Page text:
We have concluded gymnastics/movement to music and have now begun our athletics unit in preparation for elementary sports day which is scheduled for the end of April. As a general introduction to athletics, I have had the students in grades 2 and 4 take part in a number of different throwing and running activities. At each grade level, we have discussed time and distance as it relates to throwing and running. In my grade 3 classes, I am integrating with the unit of inquiry happening in the classroom on ‘Forces’ and will write about this further in a separate blog. Please see other blog for grade 4 maths integration with Athletics.
In grade 2 the maths integration focus was to teach them about ordinal numbers as they relate to athletics and to help them to understand that when running races we aim to produce the lowest timed result possible. Throwing events are all about maximizing distance or in other words throwing an object as far as you can (the bigger the number, the better the result). The students sometimes get confused with these two and think that the higher the time, the better in a race. In order to help facilitate this understanding I set up a number of activities for the students.
Numbered dots (I have numerous sets of colored dots numbered between 1-10)
Laminated cards using following words: 1st(first), 2nd(second), 3rd(third), seconds, and meters
Grade 2 lesson breakdown
I had the numbered dots scattered in a corner of the gym. I set up 4 cones and, as a warm up, had the students run as many laps as they could during a 3-minute song. At the end of the song, the students were instructed to:
1) Run over to these numbered dots and stand on the dot that represents the number of laps run. The students compared their results but stayed on the dots
2) I then asked students to stand on two dots that showed the number of laps they ran. For example, if they ran 11 laps, they could have one foot on a 7 and one foot on a 4. They were not allowed to pick up and move any dots, so had to search for number combinations that equalled the number of laps run.
Once done the warm up, the students were sent over to different colored hula hoops that had been set up before the lesson. They were divided into 6 different teams with each team having its own colored hula hoop. On the far side of the gym, the same colored hula hoops were set up leaning against the wall. The activities done were as follows:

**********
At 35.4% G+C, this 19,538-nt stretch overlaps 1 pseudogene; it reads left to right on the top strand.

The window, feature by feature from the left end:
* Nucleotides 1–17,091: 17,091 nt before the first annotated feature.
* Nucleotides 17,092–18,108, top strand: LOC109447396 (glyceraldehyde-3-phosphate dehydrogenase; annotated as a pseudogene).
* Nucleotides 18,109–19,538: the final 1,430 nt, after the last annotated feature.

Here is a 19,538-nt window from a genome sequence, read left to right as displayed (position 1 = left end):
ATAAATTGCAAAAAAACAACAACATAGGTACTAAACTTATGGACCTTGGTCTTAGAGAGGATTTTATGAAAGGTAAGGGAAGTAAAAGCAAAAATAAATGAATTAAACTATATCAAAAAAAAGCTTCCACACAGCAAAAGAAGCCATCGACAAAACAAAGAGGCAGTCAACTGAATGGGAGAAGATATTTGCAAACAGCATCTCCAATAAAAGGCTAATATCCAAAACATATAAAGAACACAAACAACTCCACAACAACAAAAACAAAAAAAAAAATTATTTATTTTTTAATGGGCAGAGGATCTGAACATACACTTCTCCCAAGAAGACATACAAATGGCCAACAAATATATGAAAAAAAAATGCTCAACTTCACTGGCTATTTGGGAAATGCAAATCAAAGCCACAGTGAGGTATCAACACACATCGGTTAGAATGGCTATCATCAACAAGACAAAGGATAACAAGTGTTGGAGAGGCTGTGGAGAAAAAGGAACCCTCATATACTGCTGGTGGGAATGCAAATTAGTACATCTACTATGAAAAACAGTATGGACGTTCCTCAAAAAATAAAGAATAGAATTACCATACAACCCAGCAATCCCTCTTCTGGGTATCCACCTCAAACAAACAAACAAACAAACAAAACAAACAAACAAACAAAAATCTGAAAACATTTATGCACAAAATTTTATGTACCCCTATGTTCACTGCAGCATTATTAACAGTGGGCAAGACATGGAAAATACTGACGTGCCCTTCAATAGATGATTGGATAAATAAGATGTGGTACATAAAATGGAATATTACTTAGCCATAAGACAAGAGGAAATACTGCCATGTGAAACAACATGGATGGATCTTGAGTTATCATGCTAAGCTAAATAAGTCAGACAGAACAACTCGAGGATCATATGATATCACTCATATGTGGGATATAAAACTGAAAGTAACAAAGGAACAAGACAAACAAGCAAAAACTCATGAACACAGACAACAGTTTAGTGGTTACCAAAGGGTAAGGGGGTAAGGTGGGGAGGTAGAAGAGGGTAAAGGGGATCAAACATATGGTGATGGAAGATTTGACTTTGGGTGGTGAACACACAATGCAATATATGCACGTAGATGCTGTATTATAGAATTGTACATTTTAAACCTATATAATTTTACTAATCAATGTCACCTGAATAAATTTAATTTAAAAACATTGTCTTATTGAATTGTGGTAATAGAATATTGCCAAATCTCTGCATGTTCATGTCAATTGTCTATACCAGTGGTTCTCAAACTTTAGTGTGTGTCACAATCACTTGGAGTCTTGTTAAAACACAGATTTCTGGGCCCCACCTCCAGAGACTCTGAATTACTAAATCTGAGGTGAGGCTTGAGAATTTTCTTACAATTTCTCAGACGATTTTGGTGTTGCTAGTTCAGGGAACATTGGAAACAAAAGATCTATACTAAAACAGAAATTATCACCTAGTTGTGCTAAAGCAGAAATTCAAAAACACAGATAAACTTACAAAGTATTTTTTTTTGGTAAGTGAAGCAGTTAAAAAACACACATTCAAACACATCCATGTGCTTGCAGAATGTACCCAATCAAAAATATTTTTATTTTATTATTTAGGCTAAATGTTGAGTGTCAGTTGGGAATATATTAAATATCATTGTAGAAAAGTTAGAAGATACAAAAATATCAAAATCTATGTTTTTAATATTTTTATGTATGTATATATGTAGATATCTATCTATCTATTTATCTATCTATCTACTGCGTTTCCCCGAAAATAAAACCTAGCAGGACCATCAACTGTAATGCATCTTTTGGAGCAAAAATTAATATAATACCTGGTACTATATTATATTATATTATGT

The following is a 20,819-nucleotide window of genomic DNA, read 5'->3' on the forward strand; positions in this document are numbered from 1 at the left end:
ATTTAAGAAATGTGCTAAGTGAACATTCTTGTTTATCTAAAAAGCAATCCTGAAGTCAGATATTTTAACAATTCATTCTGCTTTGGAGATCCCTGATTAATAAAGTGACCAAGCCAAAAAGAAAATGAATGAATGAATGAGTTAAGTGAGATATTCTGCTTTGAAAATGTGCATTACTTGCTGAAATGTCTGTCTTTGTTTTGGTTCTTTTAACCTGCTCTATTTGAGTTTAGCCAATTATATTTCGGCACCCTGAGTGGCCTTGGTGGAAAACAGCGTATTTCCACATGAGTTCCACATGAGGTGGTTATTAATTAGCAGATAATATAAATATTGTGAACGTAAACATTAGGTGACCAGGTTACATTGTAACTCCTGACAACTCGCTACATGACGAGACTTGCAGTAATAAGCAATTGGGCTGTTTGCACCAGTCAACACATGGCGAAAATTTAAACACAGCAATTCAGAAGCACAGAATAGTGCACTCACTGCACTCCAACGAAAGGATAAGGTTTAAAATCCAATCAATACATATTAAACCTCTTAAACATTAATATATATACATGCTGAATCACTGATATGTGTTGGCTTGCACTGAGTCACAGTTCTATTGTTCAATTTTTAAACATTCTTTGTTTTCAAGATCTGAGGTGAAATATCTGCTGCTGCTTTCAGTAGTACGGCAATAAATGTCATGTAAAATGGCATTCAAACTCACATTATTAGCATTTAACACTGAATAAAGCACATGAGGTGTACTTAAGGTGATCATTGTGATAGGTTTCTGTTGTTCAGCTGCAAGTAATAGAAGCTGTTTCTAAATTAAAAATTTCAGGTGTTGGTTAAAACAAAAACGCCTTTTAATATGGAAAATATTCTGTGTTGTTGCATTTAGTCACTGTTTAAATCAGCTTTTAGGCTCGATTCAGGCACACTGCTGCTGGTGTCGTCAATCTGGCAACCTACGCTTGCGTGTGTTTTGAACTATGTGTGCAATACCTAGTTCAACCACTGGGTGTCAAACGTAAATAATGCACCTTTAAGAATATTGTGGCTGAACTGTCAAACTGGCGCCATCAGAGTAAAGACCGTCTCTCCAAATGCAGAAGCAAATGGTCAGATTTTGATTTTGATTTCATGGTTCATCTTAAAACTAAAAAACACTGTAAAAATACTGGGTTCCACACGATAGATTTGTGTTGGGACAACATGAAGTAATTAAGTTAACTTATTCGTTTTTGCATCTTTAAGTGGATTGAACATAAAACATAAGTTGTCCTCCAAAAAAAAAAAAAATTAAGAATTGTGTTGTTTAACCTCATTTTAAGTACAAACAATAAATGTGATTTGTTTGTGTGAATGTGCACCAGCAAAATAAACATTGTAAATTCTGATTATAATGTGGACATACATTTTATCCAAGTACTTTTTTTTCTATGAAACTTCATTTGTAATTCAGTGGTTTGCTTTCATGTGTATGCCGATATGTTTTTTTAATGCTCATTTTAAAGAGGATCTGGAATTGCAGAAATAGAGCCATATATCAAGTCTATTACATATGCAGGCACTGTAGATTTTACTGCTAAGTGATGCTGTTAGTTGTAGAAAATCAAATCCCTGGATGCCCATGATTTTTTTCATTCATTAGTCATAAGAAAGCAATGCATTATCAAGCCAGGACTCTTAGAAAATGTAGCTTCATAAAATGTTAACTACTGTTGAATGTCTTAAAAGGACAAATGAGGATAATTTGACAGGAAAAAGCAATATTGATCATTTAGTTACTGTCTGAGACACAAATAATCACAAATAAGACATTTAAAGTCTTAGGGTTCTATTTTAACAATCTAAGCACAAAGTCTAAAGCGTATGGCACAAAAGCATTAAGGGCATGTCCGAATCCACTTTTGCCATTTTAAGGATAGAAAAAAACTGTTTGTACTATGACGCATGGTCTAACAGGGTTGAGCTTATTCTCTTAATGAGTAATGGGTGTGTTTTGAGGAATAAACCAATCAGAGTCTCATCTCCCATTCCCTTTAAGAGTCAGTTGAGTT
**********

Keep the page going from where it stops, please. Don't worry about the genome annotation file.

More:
A) Have a relay race with each team member running to far side of gym reaching into hula hoop to touch wall and return as quickly as possible. Once complete the race, have quick discussion about what running fast means and looks like.
B) Race again but this time tell the students that they will be timed. At the end of the race, the best result is shared with the class. The best result was 37 seconds. The winning team was then asked to go over to numbered dots scattered in corner and bring me back the numbers that make up 37. The number 37 was then posted on the wall and the students had to choose the appropriate ordinal number (laminated card) to match (1st-First) and choose the appropriate unit of measurement (seconds). The cards were also posted. Key questions to ask were:
When we race again, do we want to produce a timed result that is higher than 37 or lower? A third of the class said “higher” which indicated to me that we needed to discuss further which we did.
C) We ran the race a third time and this time, I shared the top 3 results. The top 3 results were 36, 37, 38sec. It was a perfect time to introduce ordinal numbers 2nd and 3rd and to have to kids choose the appropriate numbered dots to match the time and to put these times in the correct position.
D) In the 4th race the students were given batons to use in the relay and asked whether or not they thought that using batons would slow the race down. Most agreed that using batons would slow the race down due to having to exchange. We ran the race and results were given. All results were slower as expected but still posted using numbered dots (old results were taken down)
E) As one of the last activities, I asked the students to think about how they could speed up their times in the baton relay race. They were encouraged to communicate and practice how to better exchange the baton. Inquiry was at work as they had to think their way through this process.
F) We ran the race again and all results were better than the previous race. These results were posted on the all.
A very good lesson which was well organized. Students really seemed to understand ordinal numbers as they relate to athletics and were able to understand where their timed results fit into these ordinal numbers.
Grade 4 Lesson Breakdown
The grade 4 lesson plan was very much similar to the grade 2 lesson plan described above. The main difference being that the grade 4 students were given their results in decimal point form. For example, some of their results from yesterday were 44.8, 46.2 and so on. They had to place these results in the correct order in terms of how each team finished the race. Bean bags were used as the decimal point. After each race new times were given and the students had to determine whether or not these results broke any of the previous time records. If so, they had to used numbered dots and post these results in correct order. Please see slide show below of grade 4s in action in yesterday’s PE class.
KAUST Faculty, Pedagogical Coach. Presenter & Workshop Leader.IB Educator. #RunYourLife podcast host.